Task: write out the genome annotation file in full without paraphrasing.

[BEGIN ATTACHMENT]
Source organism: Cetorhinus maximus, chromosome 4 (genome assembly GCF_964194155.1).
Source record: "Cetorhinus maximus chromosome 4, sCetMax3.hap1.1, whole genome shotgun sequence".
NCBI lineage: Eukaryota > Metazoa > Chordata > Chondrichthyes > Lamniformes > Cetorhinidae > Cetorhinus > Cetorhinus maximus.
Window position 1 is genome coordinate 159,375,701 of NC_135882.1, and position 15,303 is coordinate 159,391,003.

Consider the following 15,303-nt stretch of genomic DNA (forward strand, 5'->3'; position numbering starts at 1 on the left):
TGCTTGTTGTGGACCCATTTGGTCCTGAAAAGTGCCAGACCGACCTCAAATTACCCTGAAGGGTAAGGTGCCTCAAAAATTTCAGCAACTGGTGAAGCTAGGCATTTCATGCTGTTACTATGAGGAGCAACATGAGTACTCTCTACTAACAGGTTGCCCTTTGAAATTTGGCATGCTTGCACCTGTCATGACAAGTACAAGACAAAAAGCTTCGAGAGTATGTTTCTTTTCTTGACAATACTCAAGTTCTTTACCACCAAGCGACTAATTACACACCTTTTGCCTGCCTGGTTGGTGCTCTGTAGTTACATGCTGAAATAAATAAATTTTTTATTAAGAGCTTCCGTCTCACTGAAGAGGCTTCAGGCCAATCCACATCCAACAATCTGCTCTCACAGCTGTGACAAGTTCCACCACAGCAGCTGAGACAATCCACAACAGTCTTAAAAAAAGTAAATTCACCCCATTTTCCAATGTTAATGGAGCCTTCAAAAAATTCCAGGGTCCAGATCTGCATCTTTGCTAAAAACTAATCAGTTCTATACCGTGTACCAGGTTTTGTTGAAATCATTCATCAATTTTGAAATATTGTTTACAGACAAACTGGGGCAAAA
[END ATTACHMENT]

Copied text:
Source organism: Cetorhinus maximus, chromosome 4 (genome assembly GCF_964194155.1).
Source record: "Cetorhinus maximus chromosome 4, sCetMax3.hap1.1, whole genome shotgun sequence".
NCBI lineage: Eukaryota > Metazoa > Chordata > Chondrichthyes > Lamniformes > Cetorhinidae > Cetorhinus > Cetorhinus maximus.
Window position 1 is genome coordinate 159,375,701 of NC_135882.1, and position 15,303 is coordinate 159,391,003.

Consider the following 15,303-nt stretch of genomic DNA (forward strand, 5'->3'; position numbering starts at 1 on the left):
TGCTTGTTGTGGACCCATTTGGTCCTGAAAAGTGCCAGACCGACCTCAAATTACCCTGAAGGGTAAGGTGCCTCAAAAATTTCAGCAACTGGTGAAGCTAGGCATTTCATGCTGTTACTATGAGGAGCAACATGAGTACTCTCTACTAACAGGTTGCCCTTTGAAATTTGGCATGCTTGCACCTGTCATGACAAGTACAAGACAAAAAGCTTCGAGAGTATGTTTCTTTTCTTGACAATACTCAAGTTCTTTACCACCAAGCGACTAATTACACACCTTTTGCCTGCCTGGTTGGTGCTCTGTAGTTACATGCTGAAATAAATAAATTTTTTATTAAGAGCTTCCGTCTCACTGAAGAGGCTTCAGGCCAATCCACATCCAACAATCTGCTCTCACAGCTGTGACAAGTTCCACCACAGCAGCTGAGACAATCCACAACAGTCTTAAAAAAAGTAAATTCACCCCATTTTCCAATGTTAATGGAGCCTTCAAAAAATTCCAGGGTCCAGATCTGCATCTTTGCTAAAAACTAATCAGTTCTATACCGTGTACCAGGTTTTGTTGAAATCATTCATCAATTTTGAAATATTGTTTACAGACAAACTGGGGCAAAA